Thursday, February 12, 2015

You are invited to a forum - Bellingham Bay Habitat: Past, Present, and Future

Time: Wednesday Feb 25th, 7-9pm
Place: Bellingham Public Library Main Lecture Room, 210 Central St.

RE Sources for Sustainable Communities hosts an educational forum looking at the transitions of habitat in Bellingham Bay from pre-industry to today. Hear from experts on the history of Bellingham Bay, how development has impacted habitat over the years, and ongoing efforts to restore habitat in the Bay. Having a greater understanding of our Bay’s habitat in the past can illuminate habitat restoration decisions today. Learning about current habitat restoration projects is important for Whatcom County citizens interested in future waterfront redevelopment plans.

The evening will begin with a look at what Bellingham Bay was like pre-industry. Long before European settlement, Whatcom County was home to Northwest Coast Indians – the Lummi, Nooksack, Samish, and Semiahmoo – who harvested shellfish and fish from the area.  We will discuss which species and habitat were present, and how they helped people thrive in and around what is now Bellingham’s downtown waterfront.

Speakers from the City and Port of Bellingham will present on how some of the habitat that was lost through industrialization is now being restored. City of Bellingham staff will highlight several past habitat restoration projects, future plans for restoration, and talk about marine nearshore study results. The restoration plan at Little Squalicum Creek involves creating a pocket estuary at the mouth of the creek; removing a concrete culvert that has been a fish passage barrier; and restoring critical salt marsh habitat for salmon, shorebirds, and small mammals listed under the Endangered Species Act.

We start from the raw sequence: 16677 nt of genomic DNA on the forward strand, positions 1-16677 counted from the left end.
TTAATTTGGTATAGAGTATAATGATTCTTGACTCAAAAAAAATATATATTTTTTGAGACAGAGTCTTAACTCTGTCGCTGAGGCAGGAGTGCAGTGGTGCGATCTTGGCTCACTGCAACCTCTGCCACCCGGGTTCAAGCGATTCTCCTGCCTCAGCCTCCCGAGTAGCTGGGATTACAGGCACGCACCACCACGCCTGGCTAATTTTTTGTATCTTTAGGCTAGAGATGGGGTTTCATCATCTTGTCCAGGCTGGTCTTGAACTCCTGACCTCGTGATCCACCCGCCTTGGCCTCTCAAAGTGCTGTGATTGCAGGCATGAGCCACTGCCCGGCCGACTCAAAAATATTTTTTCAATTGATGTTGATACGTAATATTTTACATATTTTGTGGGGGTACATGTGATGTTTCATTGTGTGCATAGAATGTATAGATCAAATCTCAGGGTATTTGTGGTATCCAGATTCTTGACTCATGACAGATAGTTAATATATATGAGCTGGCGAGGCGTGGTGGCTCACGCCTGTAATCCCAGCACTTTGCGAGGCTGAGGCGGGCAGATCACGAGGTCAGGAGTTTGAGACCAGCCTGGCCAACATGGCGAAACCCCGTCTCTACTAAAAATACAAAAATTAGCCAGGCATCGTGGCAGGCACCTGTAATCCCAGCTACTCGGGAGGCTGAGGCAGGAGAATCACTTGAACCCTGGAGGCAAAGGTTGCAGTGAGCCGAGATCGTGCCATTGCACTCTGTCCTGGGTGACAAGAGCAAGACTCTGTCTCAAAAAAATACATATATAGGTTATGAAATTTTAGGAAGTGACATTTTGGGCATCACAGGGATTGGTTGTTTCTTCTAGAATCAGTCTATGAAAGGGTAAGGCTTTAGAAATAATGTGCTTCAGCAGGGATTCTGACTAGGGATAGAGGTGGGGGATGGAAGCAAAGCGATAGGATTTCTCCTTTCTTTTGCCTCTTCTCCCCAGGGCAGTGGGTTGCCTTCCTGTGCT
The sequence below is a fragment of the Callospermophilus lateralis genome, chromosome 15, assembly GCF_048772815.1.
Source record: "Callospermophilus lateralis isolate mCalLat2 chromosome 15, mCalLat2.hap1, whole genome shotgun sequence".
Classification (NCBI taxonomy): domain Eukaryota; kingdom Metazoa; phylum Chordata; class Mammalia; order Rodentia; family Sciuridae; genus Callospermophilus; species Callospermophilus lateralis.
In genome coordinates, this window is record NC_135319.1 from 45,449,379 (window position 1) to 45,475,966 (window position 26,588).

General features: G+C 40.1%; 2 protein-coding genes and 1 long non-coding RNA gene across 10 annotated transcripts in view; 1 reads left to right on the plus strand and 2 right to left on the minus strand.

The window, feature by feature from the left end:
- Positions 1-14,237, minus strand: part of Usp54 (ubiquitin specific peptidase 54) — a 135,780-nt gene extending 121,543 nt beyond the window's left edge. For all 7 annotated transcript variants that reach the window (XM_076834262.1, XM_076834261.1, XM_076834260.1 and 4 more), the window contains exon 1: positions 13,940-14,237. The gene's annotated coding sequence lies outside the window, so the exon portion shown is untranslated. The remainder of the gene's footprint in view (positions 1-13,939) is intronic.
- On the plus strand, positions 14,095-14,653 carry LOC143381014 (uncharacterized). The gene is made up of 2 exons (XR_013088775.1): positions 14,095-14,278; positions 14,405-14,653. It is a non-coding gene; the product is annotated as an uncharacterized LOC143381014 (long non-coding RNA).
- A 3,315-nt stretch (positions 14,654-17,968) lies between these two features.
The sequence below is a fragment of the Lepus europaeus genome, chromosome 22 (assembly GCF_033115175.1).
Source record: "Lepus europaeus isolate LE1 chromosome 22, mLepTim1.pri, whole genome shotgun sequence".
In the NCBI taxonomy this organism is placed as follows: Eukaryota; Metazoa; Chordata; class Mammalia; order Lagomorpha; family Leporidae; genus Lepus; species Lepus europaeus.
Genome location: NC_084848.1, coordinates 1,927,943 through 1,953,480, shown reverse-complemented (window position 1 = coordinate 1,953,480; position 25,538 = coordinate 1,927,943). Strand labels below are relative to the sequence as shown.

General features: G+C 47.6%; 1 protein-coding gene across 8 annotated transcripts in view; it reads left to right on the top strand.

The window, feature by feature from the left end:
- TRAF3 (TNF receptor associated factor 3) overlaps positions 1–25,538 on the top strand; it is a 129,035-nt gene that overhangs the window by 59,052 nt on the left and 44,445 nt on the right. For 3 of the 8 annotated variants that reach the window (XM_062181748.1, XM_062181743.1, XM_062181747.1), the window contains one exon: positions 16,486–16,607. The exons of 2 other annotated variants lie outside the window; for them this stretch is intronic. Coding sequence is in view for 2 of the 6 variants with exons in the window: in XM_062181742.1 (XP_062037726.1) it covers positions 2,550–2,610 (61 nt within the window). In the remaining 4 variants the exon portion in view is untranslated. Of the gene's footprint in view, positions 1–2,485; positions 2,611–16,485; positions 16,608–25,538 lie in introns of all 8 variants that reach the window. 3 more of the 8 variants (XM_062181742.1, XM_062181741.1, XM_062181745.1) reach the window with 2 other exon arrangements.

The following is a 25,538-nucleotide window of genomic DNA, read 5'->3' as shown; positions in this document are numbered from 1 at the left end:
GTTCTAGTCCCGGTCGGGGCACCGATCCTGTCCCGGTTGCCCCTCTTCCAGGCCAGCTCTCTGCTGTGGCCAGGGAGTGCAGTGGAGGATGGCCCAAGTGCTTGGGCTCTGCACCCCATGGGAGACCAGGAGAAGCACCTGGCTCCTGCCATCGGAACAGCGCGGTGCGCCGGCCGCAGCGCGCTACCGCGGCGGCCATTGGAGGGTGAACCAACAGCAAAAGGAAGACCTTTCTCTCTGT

Port staff will describe efforts to restore habitat in Bellingham Bay, such as an estuary at Squalicum Creek and removing fish passage barriers at the mouth of this creek. The Department of Natural Resources has already removed a derelict pier and creosote pilings from the areas adjacent to the creek mouth. Restoration efforts aim to improve habitat for salmon.

Many of the Port and City restoration projects are priorities identified through the planning efforts of the Bellingham Bay Demonstration Pilot, A multi-agency initiative coordinating Bellingham Bay cleanup, source control, habitat restoration and land use projects.

The evening will conclude with a panel Q & A about habitat and habitat restoration in Bellingham Bay.

Hosted by RE Sources Clean Water program, using science, policy and education to reduce pollution and toxics in the Salish Sea and its uplands. 

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